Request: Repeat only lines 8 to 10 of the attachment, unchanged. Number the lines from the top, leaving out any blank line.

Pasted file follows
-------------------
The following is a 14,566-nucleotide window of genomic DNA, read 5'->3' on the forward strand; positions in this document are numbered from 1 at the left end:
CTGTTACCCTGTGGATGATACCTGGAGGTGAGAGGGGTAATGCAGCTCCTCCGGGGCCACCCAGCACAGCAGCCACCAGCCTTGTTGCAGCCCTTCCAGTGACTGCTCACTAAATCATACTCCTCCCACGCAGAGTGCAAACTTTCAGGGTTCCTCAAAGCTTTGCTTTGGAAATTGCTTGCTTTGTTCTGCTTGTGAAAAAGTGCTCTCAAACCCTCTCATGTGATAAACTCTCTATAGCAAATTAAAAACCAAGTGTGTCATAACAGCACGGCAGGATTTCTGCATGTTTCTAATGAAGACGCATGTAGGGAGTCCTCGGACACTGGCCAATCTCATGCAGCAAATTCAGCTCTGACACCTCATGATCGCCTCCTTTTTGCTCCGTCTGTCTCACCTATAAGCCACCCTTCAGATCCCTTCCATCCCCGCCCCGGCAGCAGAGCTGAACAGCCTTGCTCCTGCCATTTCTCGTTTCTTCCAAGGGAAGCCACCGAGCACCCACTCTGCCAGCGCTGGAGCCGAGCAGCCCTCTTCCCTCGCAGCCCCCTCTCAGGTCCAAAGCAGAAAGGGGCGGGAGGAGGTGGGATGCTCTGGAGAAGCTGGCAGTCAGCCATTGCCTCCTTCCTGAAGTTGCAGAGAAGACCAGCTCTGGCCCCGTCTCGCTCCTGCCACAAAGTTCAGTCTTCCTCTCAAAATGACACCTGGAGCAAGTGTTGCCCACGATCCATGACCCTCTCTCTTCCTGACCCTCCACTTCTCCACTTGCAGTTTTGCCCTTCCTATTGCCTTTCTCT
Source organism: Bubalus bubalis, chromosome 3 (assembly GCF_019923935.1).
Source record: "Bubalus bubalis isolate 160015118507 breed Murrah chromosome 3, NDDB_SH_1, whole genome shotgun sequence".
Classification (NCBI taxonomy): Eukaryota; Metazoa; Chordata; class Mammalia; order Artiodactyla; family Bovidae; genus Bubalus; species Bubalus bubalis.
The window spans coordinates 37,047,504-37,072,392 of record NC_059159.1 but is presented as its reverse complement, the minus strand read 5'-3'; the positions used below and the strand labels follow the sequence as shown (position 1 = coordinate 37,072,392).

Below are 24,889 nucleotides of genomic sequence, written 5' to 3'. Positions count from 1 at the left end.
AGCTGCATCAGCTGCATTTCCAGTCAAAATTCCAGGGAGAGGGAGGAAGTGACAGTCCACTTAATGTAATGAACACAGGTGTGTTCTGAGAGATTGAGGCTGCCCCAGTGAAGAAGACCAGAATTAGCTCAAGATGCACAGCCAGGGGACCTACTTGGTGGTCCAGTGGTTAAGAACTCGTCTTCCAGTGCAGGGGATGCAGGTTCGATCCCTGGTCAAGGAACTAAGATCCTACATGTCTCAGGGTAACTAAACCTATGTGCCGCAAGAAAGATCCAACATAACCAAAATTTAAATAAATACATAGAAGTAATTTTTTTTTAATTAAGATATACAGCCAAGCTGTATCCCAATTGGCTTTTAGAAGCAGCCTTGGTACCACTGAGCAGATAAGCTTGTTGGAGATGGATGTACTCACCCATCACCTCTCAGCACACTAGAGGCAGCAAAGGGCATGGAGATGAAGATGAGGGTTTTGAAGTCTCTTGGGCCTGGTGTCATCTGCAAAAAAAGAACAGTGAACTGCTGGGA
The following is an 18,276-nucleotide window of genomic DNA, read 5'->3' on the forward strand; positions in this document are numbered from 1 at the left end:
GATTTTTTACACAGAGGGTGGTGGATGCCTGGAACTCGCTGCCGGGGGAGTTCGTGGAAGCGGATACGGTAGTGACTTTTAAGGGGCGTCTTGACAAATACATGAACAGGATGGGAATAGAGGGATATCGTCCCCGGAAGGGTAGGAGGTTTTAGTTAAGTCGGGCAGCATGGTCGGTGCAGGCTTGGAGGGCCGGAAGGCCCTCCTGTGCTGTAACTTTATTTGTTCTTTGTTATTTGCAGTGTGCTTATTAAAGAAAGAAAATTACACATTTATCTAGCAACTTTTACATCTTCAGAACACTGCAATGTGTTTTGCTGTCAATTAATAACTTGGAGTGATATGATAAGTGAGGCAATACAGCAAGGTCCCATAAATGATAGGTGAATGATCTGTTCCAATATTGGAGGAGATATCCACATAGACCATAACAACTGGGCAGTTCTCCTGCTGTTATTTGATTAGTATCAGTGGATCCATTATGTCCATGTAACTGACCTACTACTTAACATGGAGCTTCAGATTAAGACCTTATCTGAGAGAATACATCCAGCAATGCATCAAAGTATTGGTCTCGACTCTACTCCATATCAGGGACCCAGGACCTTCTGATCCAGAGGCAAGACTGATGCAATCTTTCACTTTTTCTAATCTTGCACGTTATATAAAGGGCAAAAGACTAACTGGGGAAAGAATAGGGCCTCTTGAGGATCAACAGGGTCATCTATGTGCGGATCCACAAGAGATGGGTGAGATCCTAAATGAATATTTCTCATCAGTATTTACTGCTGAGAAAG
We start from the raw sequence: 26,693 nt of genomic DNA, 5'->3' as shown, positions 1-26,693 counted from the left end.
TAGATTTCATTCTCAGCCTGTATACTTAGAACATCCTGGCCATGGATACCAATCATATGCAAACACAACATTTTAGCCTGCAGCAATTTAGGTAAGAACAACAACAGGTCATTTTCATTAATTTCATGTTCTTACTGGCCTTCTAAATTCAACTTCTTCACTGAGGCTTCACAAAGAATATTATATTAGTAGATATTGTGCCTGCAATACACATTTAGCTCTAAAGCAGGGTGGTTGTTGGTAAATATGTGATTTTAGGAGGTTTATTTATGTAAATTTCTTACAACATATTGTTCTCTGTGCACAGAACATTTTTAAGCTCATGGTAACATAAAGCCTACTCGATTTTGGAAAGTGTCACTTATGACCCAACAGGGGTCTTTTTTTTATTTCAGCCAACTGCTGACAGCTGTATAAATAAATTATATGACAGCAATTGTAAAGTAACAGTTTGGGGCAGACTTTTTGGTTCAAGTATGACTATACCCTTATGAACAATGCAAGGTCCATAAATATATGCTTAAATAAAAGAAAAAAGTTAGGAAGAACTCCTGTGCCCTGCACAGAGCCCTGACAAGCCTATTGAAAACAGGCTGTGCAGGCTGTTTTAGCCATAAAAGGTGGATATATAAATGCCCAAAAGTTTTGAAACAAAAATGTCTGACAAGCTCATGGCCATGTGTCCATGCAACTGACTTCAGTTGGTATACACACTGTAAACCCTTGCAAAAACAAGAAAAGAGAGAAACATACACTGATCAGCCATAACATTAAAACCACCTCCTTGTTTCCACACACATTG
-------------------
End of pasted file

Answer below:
AGCTGCATCAGCTGCATTTCCAGTCAAAATTCCAGGGAGAGGGAGGAAGTGACAGTCCACTTAATGTAATGAACACAGGTGTGTTCTGAGAGATTGAGGCTGCCCCAGTGAAGAAGACCAGAATTAGCTCAAGATGCACAGCCAGGGGACCTACTTGGTGGTCCAGTGGTTAAGAACTCGTCTTCCAGTGCAGGGGATGCAGGTTCGATCCCTGGTCAAGGAACTAAGATCCTACATGTCTCAGGGTAACTAAACCTATGTGCCGCAAGAAAGATCCAACATAACCAAAATTTAAATAAATACATAGAAGTAATTTTTTTTTAATTAAGATATACAGCCAAGCTGTATCCCAATTGGCTTTTAGAAGCAGCCTTGGTACCACTGAGCAGATAAGCTTGTTGGAGATGGATGTACTCACCCATCACCTCTCAGCACACTAGAGGCAGCAAAGGGCATGGAGATGAAGATGAGGGTTTTGAAGTCTCTTGGGCCTGGTGTCATCTGCAAAAAAAGAACAGTGAACTGCTGGGA
The following is an 18,276-nucleotide window of genomic DNA, read 5'->3' on the forward strand; positions in this document are numbered from 1 at the left end:
GATTTTTTACACAGAGGGTGGTGGATGCCTGGAACTCGCTGCCGGGGGAGTTCGTGGAAGCGGATACGGTAGTGACTTTTAAGGGGCGTCTTGACAAATACATGAACAGGATGGGAATAGAGGGATATCGTCCCCGGAAGGGTAGGAGGTTTTAGTTAAGTCGGGCAGCATGGTCGGTGCAGGCTTGGAGGGCCGGAAGGCCCTCCTGTGCTGTAACTTTATTTGTTCTTTGTTATTTGCAGTGTGCTTATTAAAGAAAGAAAATTACACATTTATCTAGCAACTTTTACATCTTCAGAACACTGCAATGTGTTTTGCTGTCAATTAATAACTTGGAGTGATATGATAAGTGAGGCAATACAGCAAGGTCCCATAAATGATAGGTGAATGATCTGTTCCAATATTGGAGGAGATATCCACATAGACCATAACAACTGGGCAGTTCTCCTGCTGTTATTTGATTAGTATCAGTGGATCCATTATGTCCATGTAACTGACCTACTACTTAACATGGAGCTTCAGATTAAGACCTTATCTGAGAGAATACATCCAGCAATGCATCAAAGTATTGGTCTCGACTCTACTCCATATCAGGGACCCAGGACCTTCTGATCCAGAGGCAAGACTGATGCAATCTTTCACTTTTTCTAATCTTGCACGTTATATAAAGGGCAAAAGACTAACTGGGGAAAGAATAGGGCCTCTTGAGGATCAACAGGGTCATCTATGTGCGGATCCACAAGAGATGGGTGAGATCCTAAATGAATATTTCTCATCAGTATTTACTGCTGAGAAAG